An unseasonal tale

With the announcement of a further raft of partner departures the sad death spiral of KWM continues. Despite the sense of inevitability surrounding the demise of this Firm, the whole story just seems worse at this time of year.  The harsh, and unseasonal, reality is that some people will shortly be their losing jobs and their livelihoods.

Theories abound as to root cause of the Firm’s collapse; some say the SJ Berwin/KWM deal was destined to fail culturally; others say it shows the inappropriateness of the verein structure; another body of opinion is that the partnership performance and reward structure had fault lines running through it.  Whatever the case, for me the abiding lesson of this collapse is about the nature of partnership and behaviour of partners as much as anything else.

The partnership model has served the legal profession well for many generations.  The principle of ‘pure partnership’ as set out in the Partnership Act 1890 was unchallenged for the majority of that time.  The market turbulence of the past two decades and the collapse of a number of Firms including Dewey & LeBoeuf and Halliwells have been the primary drivers in the LLP model now being the most prevalent model for UK Firms.  Some unlimited pure equity partnerships still exist and thrive but they are vastly outnumbered by two, three or, even, four-tier LLPs.

And yet regardless of the nature of the partnership structure, for me, individual partner behaviour is what gives firms their unique culture and, importantly, the resilience to weather the bad times.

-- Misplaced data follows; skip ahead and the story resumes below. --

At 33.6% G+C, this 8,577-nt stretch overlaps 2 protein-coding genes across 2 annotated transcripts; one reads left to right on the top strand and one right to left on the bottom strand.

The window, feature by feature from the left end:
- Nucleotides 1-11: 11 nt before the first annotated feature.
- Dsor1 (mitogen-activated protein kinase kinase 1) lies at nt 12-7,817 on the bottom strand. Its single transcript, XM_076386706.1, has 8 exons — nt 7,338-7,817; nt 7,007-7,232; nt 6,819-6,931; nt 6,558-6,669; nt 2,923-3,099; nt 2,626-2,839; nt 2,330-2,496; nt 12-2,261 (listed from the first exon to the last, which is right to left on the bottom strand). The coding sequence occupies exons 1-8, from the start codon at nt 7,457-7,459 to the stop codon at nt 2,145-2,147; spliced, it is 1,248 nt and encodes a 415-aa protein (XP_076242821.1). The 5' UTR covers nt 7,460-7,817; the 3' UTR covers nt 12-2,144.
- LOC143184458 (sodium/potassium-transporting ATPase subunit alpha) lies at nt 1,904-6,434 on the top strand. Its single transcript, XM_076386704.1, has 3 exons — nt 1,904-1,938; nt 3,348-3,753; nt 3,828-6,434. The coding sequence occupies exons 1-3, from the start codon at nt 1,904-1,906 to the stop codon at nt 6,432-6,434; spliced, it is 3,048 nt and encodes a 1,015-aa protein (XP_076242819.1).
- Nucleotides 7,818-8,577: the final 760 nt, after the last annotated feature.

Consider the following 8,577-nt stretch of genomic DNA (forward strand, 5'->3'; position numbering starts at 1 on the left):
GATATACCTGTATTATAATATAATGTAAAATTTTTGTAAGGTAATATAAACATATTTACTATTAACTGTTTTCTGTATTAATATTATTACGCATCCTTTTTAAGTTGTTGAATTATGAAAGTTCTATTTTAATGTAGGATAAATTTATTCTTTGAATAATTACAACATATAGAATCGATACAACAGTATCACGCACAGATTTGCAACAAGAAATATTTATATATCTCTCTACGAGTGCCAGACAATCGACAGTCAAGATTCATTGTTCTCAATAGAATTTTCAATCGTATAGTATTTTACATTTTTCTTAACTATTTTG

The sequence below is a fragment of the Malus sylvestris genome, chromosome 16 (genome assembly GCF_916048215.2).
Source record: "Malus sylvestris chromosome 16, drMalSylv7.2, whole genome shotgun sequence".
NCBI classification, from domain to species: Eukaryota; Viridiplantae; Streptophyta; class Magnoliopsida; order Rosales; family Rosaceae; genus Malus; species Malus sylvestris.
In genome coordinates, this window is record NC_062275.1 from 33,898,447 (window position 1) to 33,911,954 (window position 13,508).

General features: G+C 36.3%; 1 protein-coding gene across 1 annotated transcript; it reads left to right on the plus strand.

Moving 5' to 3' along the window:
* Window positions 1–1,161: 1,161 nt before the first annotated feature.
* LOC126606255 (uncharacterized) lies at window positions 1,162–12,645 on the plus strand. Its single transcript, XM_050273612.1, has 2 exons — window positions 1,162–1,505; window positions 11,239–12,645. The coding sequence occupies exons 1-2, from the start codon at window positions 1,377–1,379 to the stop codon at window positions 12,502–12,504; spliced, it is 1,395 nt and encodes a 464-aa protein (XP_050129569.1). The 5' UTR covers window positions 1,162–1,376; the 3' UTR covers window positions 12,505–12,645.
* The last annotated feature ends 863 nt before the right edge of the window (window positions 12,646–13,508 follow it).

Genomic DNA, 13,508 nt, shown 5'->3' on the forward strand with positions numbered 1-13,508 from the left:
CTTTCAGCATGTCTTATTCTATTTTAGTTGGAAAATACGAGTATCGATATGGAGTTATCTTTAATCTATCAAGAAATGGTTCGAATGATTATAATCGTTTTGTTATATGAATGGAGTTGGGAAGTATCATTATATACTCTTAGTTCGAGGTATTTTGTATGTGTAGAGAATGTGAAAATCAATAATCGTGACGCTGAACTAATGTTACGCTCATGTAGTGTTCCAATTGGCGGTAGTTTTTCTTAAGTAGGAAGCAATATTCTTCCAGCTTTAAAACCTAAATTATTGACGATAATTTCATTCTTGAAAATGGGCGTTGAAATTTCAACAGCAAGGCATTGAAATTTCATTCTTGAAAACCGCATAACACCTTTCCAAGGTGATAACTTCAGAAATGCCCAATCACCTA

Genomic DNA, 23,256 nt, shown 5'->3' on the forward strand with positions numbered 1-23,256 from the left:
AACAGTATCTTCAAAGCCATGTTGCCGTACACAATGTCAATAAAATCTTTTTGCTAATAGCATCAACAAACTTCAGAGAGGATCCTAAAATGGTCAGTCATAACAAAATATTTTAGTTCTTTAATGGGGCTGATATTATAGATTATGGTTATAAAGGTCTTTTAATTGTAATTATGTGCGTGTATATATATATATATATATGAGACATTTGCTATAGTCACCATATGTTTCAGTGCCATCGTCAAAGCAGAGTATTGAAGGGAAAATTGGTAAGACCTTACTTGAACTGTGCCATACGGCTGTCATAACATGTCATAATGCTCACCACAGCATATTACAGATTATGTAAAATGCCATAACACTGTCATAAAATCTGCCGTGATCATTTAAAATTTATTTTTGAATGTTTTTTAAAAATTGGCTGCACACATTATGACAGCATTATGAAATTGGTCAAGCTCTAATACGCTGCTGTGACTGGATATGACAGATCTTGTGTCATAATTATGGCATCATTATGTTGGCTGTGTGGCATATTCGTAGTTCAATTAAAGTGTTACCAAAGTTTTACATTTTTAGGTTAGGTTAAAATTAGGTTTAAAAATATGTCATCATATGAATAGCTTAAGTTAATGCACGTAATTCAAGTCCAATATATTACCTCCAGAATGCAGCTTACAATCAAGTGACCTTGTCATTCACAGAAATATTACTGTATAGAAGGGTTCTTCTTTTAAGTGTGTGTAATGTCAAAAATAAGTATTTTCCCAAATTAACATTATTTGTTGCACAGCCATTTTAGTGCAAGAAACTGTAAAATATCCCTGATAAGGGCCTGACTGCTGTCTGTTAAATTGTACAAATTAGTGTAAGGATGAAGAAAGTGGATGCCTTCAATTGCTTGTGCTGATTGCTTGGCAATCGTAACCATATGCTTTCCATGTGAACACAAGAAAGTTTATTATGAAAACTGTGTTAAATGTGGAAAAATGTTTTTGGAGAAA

Although it was an experience I would not want to repeat, working through the collapse of Andersen UK in 2002 gave me a real insight into how partners can behave in the eye of the storm.  Some partners came to the fore, straining every sinew for employees and clients; others decided to cut and run, working deals that may have served them well, but not necessarily the wider Firm.

So why do people do some people do the ‘right’ thing and others steer a different course?

I realise expecting partners to adhere to a common approach is at best unrealistic.  And the prospect of liability may drive some partners to behave in a way that even they may not have expected.  But for me, the glue that binds a partnership and the way through the tough times will always be the old-fashioned notion of a common set of values and principles.

Values are talked about a lot at firms but are not simply the laminated card on the wall or the page on your website. Values are in the DNA of a firm.  Values are the way that people behave. And values are the principles upon which partners, in particular, should fall back when time get hard.

But as a leaders how do you know whether Partners are playing their part and really bonded to the Firm and its values? In short, how do well functioning partnerships act?

In our experience, look for the following

  • Partners attend partnership meetings – these meetings (and partner conferences) are the life blood of partnerships where views can be swapped and debated
  • Partners have a voice and use it – does your executive team actively and consistently get real feedback from partners and do those partners say it ‘as it is’
  • Partners build the fabric of the firm – do your partners willingly and enthusiastically train, coach and develop your people
  • Partners share work and opportunities – do your partners pass work to each other in the interests of clients?
  • Partners build the firm for the future – do they network assiduously and build your brand professionally
  • Partners stand together – do your partners actively support one another and take ownership for solving problems?

Being a partner is not just about achieving a step at the top of a ladder.  It carries mutual and interdependent responsibilities in terms of role modelling and behaviour. If enough partners act in the way set out above, you have a vibrant spirit of partnership which will lead to partners doing the right thing should fortune turn.

Steve Lee, Partner, Aretai LLP

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